As new free schools are due to open this month, some have opened in temporary accommodation and others have had to delay due to lack of suitable site. Natalie Evans suggests a better way forward.
In many ways, the building should be the least important part of setting up a new school. Yet all too often it is the most time-consuming and frustrating aspect of the project.
Delays in finding a suitable site can have a huge knock-on effect for the operation of the school in its first years. Understandably, free schools that haven’t been able to establish their site until late spring — or in some cases as late as the summer — have often found they are under-roll for their first year.
This position readily corrects itself in the second and third years. By that time we see an average of three applicants for every secondary place and two for every primary place. But it needn’t, and shouldn’t, be like this.
The hurdle to set up a new free school is set, rightly, very high. No free school can start without the support of local parents prepared to commit to sending their children to the school.
In addition, groups have to articulate a robust and well thought-through curriculum and education plan; ensure they have the right people and skills; and be clear that the figures add up in terms of the school being financially viable.
But even when those tests have been met, the biggest challenge still lies ahead. Where exactly is the school going to be? Necessity being the mother of invention has led to new free schools opening in all sorts of unorthodox buildings: in former court houses, job centres, RAF bases, churches and even mothballed Department for Education (DfE) buildings.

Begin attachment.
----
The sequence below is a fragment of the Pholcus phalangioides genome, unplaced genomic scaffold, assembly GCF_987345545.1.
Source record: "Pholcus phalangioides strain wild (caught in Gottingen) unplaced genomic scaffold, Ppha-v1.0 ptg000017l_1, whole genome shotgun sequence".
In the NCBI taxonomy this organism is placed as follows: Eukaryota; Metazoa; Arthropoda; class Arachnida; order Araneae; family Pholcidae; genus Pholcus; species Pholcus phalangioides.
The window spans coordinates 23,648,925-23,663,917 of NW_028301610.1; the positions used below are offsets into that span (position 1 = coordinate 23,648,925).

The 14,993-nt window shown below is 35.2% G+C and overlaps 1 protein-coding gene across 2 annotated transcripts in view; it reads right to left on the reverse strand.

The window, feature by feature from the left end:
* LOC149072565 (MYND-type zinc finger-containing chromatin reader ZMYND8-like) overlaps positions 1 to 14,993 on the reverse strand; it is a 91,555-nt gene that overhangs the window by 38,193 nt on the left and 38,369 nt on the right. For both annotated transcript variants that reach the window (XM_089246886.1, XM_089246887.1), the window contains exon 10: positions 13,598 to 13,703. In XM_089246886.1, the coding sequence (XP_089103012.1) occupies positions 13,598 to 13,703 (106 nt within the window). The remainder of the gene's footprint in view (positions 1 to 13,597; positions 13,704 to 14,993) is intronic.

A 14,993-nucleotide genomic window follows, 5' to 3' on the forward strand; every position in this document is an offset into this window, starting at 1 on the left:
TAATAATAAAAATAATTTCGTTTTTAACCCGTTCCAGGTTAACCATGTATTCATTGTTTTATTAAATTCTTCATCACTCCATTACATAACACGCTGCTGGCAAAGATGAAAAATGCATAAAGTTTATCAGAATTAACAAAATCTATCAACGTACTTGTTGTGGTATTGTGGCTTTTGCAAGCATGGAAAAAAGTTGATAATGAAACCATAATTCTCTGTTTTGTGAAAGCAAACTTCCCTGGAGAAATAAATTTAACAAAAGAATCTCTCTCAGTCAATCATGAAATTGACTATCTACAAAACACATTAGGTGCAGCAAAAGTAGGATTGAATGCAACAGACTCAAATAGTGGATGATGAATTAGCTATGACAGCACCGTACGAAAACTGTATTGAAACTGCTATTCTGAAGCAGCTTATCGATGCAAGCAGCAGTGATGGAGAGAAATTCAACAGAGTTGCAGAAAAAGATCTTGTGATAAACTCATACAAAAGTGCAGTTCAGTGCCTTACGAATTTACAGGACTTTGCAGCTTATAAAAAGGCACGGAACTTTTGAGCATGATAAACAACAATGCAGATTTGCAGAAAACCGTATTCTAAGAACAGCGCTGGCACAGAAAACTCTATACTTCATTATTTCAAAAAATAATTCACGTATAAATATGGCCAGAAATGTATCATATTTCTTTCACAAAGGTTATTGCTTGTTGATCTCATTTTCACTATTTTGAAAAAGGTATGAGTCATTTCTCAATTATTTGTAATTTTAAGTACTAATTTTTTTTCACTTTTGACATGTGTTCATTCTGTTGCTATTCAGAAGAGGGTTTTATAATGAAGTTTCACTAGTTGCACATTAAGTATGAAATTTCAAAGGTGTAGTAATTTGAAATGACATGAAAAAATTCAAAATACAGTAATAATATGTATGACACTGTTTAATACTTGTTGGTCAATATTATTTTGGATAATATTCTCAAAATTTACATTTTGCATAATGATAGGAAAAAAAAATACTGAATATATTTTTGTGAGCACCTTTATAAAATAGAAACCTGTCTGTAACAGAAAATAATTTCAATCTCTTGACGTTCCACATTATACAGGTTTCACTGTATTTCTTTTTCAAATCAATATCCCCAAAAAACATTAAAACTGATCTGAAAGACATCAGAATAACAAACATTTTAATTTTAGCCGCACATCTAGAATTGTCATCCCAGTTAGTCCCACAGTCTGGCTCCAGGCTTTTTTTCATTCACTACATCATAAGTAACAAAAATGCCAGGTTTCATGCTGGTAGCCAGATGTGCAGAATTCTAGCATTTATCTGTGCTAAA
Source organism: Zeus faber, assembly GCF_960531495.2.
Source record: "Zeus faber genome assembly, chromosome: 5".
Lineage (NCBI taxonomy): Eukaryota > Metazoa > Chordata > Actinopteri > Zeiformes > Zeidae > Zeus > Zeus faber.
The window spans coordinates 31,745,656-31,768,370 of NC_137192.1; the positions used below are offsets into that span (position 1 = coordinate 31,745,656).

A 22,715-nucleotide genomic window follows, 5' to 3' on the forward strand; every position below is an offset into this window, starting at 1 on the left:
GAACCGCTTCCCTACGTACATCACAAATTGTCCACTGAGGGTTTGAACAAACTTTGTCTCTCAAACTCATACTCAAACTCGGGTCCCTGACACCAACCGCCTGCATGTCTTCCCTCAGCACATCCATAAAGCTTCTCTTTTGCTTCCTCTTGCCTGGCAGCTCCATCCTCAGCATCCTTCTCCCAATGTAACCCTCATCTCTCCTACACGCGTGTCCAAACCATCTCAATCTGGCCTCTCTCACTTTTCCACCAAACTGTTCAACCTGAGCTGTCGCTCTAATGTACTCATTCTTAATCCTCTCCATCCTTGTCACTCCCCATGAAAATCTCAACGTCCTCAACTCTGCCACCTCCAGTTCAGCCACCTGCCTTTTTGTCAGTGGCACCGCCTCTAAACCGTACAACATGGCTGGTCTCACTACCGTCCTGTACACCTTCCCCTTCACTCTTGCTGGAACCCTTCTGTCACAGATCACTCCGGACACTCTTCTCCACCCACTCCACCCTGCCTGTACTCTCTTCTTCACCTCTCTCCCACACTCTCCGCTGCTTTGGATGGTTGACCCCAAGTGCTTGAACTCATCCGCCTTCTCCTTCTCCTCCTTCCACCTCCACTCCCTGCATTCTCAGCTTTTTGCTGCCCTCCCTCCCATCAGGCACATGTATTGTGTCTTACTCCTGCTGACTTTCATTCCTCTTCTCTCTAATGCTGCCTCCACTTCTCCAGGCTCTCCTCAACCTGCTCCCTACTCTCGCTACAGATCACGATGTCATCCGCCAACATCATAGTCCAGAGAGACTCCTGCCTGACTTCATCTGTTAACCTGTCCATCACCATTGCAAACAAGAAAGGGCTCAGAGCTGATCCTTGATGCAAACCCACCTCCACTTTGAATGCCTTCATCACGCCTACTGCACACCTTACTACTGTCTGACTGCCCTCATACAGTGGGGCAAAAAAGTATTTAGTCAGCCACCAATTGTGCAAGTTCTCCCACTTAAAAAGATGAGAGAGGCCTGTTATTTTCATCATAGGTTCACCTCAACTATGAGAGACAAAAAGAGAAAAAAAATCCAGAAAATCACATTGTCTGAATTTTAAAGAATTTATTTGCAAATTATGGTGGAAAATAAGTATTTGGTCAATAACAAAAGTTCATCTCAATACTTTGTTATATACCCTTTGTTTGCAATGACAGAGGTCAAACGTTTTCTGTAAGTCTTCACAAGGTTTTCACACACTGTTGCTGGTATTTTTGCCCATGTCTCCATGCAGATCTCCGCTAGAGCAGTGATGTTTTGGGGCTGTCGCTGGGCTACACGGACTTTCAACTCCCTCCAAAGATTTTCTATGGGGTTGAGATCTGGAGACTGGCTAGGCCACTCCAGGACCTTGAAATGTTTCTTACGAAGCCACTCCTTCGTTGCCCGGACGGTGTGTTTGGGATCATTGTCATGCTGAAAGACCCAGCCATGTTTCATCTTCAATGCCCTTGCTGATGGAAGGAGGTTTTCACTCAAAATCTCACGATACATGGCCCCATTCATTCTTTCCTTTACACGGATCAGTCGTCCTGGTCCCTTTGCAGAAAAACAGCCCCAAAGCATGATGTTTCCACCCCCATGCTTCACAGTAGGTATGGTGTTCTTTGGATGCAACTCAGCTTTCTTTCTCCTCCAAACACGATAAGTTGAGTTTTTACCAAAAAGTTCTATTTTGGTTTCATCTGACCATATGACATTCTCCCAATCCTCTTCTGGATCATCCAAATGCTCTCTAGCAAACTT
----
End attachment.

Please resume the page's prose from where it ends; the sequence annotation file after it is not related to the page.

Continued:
The government has had to think creatively and has stepped up to the challenge; but more can be done.
First, it should be buying up property and sites in areas where there is an absolute shortage of school places, either existing or projected. Recent headlines have screamed about the current primary places shortage, but these children are going to get older and become secondary school age. We need to be doing much more now to plan for that inevitable shortage.
Second, we need to be smarter about using the publicly-owned spaces that already exist. There are existing secondary schools that are under-roll, with whole floors lying empty. Just as charter schools in New York move into an empty floor of existing schools, we too should be considering whether
new schools could move into a disused
part of an under-roll secondary, at least
in the short term until they find a
A process that might have worked for a couple of dozen free schools is creaking at the seams now
Third, we need to consider how well-equipped central government is to oversee the site-finding, negotiation and procurement of all new schools, now the programme is established.
A process that might have worked for a couple of dozen free schools is creaking at the seams now that there are regularly 100 approved free schools working their way through the system at any one time. But just recruiting armies of specialists to join the Education Funding Agency is not the answer.
Instead, government should consider regional contracts with local specialist property firms who know their patch and understand fully the local market dynamics.
These firms could be incentivised on a success fee model, helping accelerate this part of the process and nail down a property as early as possible.
In addition, consideration should be given to allow existing schools that are setting up a new school, and who have a strong track record in managing their own estate well, to be given the financial freedom – within a clearly-defined funding envelope – to negotiate their own sites and building contracts.
Sites and property remain the single biggest headache for free schools – both for the groups themselves and the DfE. “Build it and they will come” is certainly true. We just need to get a whole lot better at it.
Natalie Evans is director of independent charity, New Schools Network